Continuing in our occasional excerpts from “The 2-Second Commute,” our how-to book for new and aspiring Virtual Assistants and other freelancers, this segment focuses on how to decide whether to contribute written content to a “portal” -- a website devoted to a theme, topic or field.
Since the book's publication in 2005, commercial blogs and blogging networks have come to the fore, too, so don't forget to consider guest-posting on an appropriate blog, or offering to maintain a network blog in your area of expertise.
For more on blogging, see our contributing experts, The Blog Squad, here. For blogging jobs and other resources, see our weekly Rat Race Rebellion Telework Jobs Bulletin, and Darren Rowse's site at ProBlogger.net.
Getting Featured on Portals: Is it Worthwhile?
- Some portals carry more weight than others.
- Is there high traffic, or low? Don’t commit to large labor for small potatoes.
- Quality of traffic: Who will see you? Your target clients? Or miscellaneous surfers with no interest in your services?
- Monitor the portal for feedback on your item. Respond to negative comments (if any) constructively and calmly.
- When it’s published on the site, double-check your item immediately for accuracy.
- Did the editor include your contact information?
Should I Write a Column for a Portal?
- What’s the “bang for the buck”? Credibility? Exposure? Money?
- Beware of heavy time commitments. Good columns take work!
- “Re-purposing your property”: Recycle your columns to other outlets or venues whenever permitted and appropriate.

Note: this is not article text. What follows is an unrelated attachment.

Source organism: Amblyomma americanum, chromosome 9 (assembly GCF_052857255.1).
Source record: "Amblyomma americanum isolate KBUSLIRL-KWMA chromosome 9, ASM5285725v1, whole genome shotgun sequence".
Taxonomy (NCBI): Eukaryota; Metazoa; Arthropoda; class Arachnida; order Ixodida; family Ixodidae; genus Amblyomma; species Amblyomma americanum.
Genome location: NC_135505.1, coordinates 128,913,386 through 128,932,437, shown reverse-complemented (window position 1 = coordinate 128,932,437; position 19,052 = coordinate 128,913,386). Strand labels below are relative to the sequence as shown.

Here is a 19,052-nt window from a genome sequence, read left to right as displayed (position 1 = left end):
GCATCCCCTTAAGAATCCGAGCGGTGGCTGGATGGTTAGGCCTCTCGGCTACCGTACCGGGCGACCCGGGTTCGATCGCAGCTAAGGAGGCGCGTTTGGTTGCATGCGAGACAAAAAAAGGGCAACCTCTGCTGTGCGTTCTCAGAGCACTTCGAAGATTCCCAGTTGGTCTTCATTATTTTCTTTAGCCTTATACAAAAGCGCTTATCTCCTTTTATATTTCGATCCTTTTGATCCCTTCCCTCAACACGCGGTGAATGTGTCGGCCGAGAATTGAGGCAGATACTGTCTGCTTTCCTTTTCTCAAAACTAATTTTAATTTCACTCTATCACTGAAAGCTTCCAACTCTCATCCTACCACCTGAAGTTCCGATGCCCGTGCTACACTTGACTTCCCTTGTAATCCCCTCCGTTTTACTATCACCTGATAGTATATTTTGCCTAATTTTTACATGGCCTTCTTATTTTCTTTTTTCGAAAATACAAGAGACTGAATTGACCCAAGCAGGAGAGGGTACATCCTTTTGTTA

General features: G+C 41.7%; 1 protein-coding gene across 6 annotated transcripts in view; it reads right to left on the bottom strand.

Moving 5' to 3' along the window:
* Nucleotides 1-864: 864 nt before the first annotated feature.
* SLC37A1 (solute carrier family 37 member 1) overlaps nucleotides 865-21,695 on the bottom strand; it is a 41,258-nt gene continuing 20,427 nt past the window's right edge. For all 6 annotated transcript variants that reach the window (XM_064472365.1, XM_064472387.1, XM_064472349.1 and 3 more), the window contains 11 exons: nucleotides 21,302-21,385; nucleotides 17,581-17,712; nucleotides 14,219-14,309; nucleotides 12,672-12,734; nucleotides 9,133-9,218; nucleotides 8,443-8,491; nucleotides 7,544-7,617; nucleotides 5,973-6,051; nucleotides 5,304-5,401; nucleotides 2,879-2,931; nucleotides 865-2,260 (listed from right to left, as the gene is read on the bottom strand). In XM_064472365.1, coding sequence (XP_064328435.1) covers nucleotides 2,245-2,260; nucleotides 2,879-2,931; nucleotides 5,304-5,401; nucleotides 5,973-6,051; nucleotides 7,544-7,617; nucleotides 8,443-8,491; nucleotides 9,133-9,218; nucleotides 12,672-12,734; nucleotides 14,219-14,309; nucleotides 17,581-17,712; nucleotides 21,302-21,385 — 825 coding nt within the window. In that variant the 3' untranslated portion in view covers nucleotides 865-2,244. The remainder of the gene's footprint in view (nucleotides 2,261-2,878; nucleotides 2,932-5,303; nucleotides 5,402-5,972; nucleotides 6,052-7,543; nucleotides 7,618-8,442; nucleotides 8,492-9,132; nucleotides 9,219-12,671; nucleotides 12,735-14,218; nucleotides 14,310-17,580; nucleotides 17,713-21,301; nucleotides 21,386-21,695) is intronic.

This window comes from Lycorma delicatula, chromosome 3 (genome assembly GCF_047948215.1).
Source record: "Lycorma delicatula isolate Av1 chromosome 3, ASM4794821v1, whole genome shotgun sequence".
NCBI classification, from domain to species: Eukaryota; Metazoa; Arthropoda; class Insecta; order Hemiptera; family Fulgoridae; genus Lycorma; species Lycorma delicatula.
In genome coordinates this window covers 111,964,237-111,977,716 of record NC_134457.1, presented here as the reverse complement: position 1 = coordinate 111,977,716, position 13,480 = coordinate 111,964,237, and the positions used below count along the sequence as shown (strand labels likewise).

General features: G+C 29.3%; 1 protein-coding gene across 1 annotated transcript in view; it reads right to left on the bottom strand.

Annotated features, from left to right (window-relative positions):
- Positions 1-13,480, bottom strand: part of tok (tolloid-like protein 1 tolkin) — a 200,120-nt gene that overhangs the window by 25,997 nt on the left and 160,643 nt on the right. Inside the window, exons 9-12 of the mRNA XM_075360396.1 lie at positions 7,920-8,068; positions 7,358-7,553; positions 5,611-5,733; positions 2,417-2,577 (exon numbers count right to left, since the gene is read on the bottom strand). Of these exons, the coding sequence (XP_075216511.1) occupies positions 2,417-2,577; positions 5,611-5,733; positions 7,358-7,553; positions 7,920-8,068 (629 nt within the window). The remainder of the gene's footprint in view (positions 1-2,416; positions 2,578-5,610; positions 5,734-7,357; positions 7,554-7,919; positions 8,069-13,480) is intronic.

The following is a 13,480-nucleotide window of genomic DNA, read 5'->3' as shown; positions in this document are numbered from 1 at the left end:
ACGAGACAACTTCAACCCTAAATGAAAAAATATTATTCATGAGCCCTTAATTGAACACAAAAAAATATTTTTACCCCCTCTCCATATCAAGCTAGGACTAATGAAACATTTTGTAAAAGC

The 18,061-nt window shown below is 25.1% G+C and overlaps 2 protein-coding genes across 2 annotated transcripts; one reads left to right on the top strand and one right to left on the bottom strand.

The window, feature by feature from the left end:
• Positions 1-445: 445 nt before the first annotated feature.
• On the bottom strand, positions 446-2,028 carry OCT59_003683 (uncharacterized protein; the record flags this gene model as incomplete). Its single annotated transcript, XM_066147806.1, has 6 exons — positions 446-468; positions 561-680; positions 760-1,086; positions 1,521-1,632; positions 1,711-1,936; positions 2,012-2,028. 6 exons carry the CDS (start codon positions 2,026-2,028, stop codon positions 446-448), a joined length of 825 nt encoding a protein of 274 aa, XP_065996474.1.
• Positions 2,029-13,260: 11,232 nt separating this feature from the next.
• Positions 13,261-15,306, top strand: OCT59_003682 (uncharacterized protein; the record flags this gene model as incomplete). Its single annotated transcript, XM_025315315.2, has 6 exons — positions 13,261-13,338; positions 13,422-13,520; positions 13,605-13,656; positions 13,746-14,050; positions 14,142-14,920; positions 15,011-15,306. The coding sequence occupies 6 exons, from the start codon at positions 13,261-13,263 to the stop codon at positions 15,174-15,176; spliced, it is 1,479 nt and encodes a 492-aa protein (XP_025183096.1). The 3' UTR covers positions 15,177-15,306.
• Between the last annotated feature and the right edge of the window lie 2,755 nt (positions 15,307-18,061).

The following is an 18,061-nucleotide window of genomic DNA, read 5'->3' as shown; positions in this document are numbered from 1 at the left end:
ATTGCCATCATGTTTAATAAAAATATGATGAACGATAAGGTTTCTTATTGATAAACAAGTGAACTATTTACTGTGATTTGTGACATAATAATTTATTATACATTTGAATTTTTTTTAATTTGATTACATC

- Include a good photo. “Always make it personal!”
You Are Where You Appear!
- Stay off sites that misposition you (e.g., the bad, the ugly, the irrelevant).
- Stay on “classy” sites!
Don’t Forget Listservs and eNewsletters
- Many listservs carry news items.
- Several “small” listservs = many readers.
- eNewsletters always need news.
Don’t Forget Regional Portals!
- Does your city or region have a portal that could feature you?
- Ideal for press releases.
As Always, Stay in Touch With Your Contacts!
- Keep your “media Rolodex” fresh.
- “May I keep you in the loop as things progress?” (This should be your standard close -- with a “thank you” -- to a written interview. No journalist ever wants to be “out of the loop.”)
Keep a Record for Your Media Kit (the Collection of Key Information About You and Your Company that You Send to Writers, Editors, etc., to Persuade Them to Write About You)
- Print off the web pages where you appear.
- Keep copies of articles you write.
- Build your media kit and keep it fresh.
From “The 2-Second Commute,” by Christine Durst and Michael Haaren, published by Career Press, available at Amazon here. Copyright 2005 Staffcentrix, LLC. All rights reserved.